Invasive Species


Help the City Tackle Garlic Mustard 

View of Garlic Mustard plantGarlic mustard is quickly becoming one of the area’s worst weeds. It is an upright biennial herb (blooms the second year of growth) that grows up to four feet tall in early spring and produces small, white flowers clustered at the top of each stalk. A native to Europe, it was originally introduced in North America by settlers for medicinal purposes and to use for cooking. Unfortunately, it has few natural enemies and each plant can produce thousands of seeds which may spread rapidly through wind, animals, clothing, and shoes. It then grows so quickly, it impedes native vegetation, creating what can be a permanent change in the habitat, much to the detriment of other plants and animals.

Proper removal and disposal is vital to reducing the spread of garlic mustard. It can be uprooted easily; however, garlic mustard should only be removed in early spring before the seed pods develop. Once removed, all parts of the plant should be placed in a garbage bag and disposed of in a garbage receptacle. Putting plants in compost or yard waste pickup will not prevent the seeds from sprouting and spreading. For large infestations, spray an appropriate herbicide or mow the area prior to flowering.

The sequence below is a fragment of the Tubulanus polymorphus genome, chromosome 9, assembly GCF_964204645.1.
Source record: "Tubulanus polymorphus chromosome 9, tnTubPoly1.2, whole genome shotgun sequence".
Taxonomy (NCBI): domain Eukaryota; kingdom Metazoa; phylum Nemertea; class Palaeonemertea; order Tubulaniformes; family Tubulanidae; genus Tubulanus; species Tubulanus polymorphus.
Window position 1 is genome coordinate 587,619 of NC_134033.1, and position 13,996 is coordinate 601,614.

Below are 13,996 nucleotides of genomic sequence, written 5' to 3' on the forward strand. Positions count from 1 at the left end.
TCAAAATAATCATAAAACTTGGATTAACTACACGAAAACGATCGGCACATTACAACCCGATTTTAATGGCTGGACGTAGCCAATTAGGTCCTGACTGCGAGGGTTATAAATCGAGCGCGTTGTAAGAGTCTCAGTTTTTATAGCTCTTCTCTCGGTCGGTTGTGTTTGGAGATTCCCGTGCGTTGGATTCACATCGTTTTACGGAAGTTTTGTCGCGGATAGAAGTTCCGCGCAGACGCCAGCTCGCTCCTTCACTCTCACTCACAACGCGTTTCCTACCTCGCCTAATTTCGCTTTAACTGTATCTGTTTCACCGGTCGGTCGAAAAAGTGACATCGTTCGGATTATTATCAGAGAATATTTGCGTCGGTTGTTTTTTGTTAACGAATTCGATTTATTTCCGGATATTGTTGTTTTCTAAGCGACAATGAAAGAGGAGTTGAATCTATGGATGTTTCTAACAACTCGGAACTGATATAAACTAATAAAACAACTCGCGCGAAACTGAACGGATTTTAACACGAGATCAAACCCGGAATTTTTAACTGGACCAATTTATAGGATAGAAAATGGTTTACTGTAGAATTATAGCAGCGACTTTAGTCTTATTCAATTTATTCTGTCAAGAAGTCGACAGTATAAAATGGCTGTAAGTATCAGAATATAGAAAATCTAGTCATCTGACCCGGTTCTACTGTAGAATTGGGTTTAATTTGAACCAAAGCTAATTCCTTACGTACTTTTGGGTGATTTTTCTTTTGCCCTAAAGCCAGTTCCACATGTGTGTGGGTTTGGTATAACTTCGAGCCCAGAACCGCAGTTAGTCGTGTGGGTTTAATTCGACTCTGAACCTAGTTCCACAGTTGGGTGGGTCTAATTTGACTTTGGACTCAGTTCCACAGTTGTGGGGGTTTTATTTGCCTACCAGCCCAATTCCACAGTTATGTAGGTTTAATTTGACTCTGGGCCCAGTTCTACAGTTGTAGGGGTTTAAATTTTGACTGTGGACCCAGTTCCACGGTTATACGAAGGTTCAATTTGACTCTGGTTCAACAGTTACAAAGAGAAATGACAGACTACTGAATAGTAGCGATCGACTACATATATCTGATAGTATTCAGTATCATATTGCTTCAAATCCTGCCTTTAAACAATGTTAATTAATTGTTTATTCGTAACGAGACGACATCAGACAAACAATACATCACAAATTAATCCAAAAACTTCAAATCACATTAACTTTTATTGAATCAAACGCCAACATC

To help preserve the local and natural habitats from a garlic mustard invasion, the Portage Environmental Board sponsors garlic mustard pulls in several of the city parks each spring. Volunteers learn how to identify garlic mustard, remove it, and properly dispose of it. Please join the Board and other fellow citizens and businesses this year by volunteering to help pull garlic mustard at the following locations: 

2022 Garlic Mustard Volunteer Pulls - 9 AM to 12 PM 

  May 1     Ramona Park (8600 South Sprinkle) - Sponsored by the City of Portage Parks & Recreation

  May 7      Lexington Green Park  (4750 Pittsford)        Garlic Mustard (bloom closeup)

  May 15    South Westnedge Park (9010 South Westnedge)

  May 21    Portage Creek Bicentennial Park  (910 East Milham)    

No sign up necessary. (If you are planning a large group or corporate outing, please call 329-4422 to coordinate.) Gloves are provided but bring your own if you wish. Dress comfortably and be prepared to get a little dirty. You may want to bring a refillable water bottle.

Pulls will only be cancelled during severe weather.  To get updates on weather cancellations, additional volunteer opportunities, and upcoming board meetings, sign up for the Environmental Board Notify Me subscription on the City's main webpage.  Any questions may be directed to the Department of Transportation & Utilities at 329-4422. 


Spongy Moth (formally known as Gypsy Moth)

Spongy moths are a common pest species that feeds on the leaves of many trees common to Southwest Michigan, such as oaks, aspens, and willow trees. Most healthy trees can survive even complete defoliation for a few years. Spongy moth infestations can be unsightly and worrisome to homeowners who are concerned for the health of their trees.  These pests can be controlled through early identification and intervention, but in the worst case, these infestations are cyclical and will pass on their own after a few years.  The presence of an infestation can be reported at  For further information, the Michigan State University Department of Forestry has several publicly available resources for further research and consideration.  Read on... to learn more about Spongy Moths.